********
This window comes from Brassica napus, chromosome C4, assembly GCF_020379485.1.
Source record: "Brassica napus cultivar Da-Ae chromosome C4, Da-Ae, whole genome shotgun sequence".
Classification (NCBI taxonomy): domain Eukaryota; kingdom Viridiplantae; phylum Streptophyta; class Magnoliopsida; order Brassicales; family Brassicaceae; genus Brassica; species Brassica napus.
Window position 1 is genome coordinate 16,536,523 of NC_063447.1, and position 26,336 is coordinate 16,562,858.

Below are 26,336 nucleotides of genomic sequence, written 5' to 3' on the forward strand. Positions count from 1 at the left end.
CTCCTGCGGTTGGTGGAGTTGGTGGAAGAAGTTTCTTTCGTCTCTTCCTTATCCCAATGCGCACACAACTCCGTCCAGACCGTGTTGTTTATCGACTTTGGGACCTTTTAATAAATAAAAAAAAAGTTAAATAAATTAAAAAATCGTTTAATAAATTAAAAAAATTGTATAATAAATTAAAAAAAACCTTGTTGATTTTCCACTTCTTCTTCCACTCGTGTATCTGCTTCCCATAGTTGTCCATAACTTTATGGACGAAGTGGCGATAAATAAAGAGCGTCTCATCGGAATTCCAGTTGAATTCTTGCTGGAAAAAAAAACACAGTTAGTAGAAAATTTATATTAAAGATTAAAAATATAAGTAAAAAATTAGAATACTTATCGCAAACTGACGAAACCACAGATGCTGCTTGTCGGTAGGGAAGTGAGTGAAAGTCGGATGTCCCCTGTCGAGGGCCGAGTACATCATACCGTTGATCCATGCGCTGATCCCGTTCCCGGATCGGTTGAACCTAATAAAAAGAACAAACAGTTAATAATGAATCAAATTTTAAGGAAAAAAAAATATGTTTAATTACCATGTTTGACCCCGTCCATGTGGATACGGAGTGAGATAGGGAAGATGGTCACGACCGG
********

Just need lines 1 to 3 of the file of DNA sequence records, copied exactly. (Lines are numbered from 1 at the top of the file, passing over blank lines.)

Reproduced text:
This window comes from Brassica napus, chromosome C4, assembly GCF_020379485.1.
Source record: "Brassica napus cultivar Da-Ae chromosome C4, Da-Ae, whole genome shotgun sequence".
Classification (NCBI taxonomy): domain Eukaryota; kingdom Viridiplantae; phylum Streptophyta; class Magnoliopsida; order Brassicales; family Brassicaceae; genus Brassica; species Brassica napus.